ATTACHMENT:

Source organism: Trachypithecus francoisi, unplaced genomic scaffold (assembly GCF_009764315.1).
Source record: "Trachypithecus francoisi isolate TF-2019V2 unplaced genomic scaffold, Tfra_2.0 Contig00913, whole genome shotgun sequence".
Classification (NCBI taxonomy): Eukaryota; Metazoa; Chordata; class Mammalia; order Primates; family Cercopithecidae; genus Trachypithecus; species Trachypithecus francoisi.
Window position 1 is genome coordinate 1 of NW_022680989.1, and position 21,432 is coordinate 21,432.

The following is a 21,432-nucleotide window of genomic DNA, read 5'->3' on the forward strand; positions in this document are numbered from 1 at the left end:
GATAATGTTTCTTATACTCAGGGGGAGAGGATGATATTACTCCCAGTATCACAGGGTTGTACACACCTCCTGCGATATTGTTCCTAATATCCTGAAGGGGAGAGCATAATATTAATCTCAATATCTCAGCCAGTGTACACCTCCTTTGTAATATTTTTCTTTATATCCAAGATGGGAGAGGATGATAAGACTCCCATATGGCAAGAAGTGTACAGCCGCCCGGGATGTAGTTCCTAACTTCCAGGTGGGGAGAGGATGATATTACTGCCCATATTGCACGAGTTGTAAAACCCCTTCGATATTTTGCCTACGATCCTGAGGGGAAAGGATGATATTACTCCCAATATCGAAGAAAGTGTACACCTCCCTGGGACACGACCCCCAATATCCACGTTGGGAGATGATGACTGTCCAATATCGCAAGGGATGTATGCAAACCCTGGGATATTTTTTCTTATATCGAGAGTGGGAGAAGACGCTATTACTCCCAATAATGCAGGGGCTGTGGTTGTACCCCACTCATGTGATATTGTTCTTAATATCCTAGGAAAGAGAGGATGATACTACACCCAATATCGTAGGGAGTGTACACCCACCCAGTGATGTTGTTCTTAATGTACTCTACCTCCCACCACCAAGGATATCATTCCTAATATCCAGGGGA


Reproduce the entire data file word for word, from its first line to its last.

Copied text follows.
Source organism: Trachypithecus francoisi, unplaced genomic scaffold (assembly GCF_009764315.1).
Source record: "Trachypithecus francoisi isolate TF-2019V2 unplaced genomic scaffold, Tfra_2.0 Contig00913, whole genome shotgun sequence".
Classification (NCBI taxonomy): Eukaryota; Metazoa; Chordata; class Mammalia; order Primates; family Cercopithecidae; genus Trachypithecus; species Trachypithecus francoisi.
Window position 1 is genome coordinate 1 of NW_022680989.1, and position 21,432 is coordinate 21,432.

The following is a 21,432-nucleotide window of genomic DNA, read 5'->3' on the forward strand; positions in this document are numbered from 1 at the left end:
GATAATGTTTCTTATACTCAGGGGGAGAGGATGATATTACTCCCAGTATCACAGGGTTGTACACACCTCCTGCGATATTGTTCCTAATATCCTGAAGGGGAGAGCATAATATTAATCTCAATATCTCAGCCAGTGTACACCTCCTTTGTAATATTTTTCTTTATATCCAAGATGGGAGAGGATGATAAGACTCCCATATGGCAAGAAGTGTACAGCCGCCCGGGATGTAGTTCCTAACTTCCAGGTGGGGAGAGGATGATATTACTGCCCATATTGCACGAGTTGTAAAACCCCTTCGATATTTTGCCTACGATCCTGAGGGGAAAGGATGATATTACTCCCAATATCGAAGAAAGTGTACACCTCCCTGGGACACGACCCCCAATATCCACGTTGGGAGATGATGACTGTCCAATATCGCAAGGGATGTATGCAAACCCTGGGATATTTTTTCTTATATCGAGAGTGGGAGAAGACGCTATTACTCCCAATAATGCAGGGGCTGTGGTTGTACCCCACTCATGTGATATTGTTCTTAATATCCTAGGAAAGAGAGGATGATACTACACCCAATATCGTAGGGAGTGTACACCCACCCAGTGATGTTGTTCTTAATGTACTCTACCTCCCACCACCAAGGATATCATTCCTAATATCCAGGGGA